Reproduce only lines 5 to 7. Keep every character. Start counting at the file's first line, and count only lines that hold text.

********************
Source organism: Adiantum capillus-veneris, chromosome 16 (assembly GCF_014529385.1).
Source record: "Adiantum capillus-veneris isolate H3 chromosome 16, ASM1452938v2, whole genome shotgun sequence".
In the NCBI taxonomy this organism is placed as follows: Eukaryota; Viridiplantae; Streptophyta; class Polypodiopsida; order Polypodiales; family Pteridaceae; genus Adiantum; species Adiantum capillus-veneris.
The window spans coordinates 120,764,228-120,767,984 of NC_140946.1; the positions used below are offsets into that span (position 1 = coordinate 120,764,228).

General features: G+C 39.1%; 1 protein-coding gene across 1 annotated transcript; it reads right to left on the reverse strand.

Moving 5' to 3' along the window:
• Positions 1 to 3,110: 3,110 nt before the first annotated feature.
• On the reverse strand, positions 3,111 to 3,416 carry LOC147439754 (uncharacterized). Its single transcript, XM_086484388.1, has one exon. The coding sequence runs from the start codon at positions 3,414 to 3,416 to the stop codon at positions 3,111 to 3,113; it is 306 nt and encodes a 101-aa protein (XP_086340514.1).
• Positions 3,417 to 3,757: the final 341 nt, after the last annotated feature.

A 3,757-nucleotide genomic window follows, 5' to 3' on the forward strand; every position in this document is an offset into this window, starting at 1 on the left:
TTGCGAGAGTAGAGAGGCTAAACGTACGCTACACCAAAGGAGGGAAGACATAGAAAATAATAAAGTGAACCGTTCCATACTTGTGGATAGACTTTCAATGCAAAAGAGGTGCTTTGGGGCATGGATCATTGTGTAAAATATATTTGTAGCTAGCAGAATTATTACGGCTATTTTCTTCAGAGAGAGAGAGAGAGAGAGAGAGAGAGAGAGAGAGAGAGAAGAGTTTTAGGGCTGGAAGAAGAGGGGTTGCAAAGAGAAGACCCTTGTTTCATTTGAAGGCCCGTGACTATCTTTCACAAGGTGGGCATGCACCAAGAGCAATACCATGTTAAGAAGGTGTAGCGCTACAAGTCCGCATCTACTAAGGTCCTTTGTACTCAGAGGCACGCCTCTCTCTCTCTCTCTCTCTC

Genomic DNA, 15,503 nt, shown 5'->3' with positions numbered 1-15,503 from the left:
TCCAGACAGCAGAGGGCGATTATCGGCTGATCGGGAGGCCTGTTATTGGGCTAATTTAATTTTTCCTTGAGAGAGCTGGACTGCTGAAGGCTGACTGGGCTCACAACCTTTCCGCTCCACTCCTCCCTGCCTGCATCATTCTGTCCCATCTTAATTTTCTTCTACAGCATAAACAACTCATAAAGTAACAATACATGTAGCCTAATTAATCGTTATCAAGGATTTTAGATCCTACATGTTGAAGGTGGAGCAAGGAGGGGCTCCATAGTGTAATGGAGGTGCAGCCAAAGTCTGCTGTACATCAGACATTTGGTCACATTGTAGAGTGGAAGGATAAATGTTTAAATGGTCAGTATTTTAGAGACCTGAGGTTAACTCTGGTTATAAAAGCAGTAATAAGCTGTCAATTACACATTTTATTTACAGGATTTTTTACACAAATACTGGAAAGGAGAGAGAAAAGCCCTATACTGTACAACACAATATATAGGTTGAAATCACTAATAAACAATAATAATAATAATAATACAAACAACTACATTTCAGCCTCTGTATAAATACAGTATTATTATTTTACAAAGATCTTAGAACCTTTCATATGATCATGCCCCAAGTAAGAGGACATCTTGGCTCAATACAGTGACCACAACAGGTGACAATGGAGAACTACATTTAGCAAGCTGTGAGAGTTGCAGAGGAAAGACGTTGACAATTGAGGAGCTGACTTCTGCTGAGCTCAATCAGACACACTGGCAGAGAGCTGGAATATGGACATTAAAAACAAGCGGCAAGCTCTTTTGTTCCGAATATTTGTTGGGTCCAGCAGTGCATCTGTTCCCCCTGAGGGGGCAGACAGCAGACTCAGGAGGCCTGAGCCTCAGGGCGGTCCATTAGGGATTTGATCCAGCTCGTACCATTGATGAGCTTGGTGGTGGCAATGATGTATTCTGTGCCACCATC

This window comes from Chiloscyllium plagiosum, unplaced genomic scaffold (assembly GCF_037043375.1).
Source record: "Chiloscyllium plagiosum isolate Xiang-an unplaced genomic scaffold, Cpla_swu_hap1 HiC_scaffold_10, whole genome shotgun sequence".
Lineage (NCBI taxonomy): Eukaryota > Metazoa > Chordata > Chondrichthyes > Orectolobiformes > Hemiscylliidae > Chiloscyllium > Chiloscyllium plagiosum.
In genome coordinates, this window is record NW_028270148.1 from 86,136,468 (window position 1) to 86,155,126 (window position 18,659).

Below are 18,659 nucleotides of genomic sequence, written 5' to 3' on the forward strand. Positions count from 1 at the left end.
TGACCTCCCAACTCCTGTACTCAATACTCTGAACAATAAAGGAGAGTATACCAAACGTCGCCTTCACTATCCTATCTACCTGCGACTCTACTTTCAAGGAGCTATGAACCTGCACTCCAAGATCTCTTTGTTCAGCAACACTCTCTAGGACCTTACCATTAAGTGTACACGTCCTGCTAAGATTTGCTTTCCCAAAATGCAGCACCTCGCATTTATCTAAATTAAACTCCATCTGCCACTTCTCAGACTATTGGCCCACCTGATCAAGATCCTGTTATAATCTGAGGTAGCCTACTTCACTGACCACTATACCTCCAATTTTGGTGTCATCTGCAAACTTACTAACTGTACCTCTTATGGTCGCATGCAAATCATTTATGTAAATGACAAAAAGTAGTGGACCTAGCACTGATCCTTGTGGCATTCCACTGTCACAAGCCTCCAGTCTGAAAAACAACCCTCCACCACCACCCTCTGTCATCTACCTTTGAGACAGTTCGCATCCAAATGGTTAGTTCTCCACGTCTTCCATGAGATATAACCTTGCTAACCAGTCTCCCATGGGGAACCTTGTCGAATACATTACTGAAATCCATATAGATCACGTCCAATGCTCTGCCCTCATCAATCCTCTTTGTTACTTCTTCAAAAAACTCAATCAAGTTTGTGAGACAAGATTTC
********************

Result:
General features: G+C 39.1%; 1 protein-coding gene across 1 annotated transcript; it reads right to left on the reverse strand.

Moving 5' to 3' along the window:
• Positions 1 to 3,110: 3,110 nt before the first annotated feature.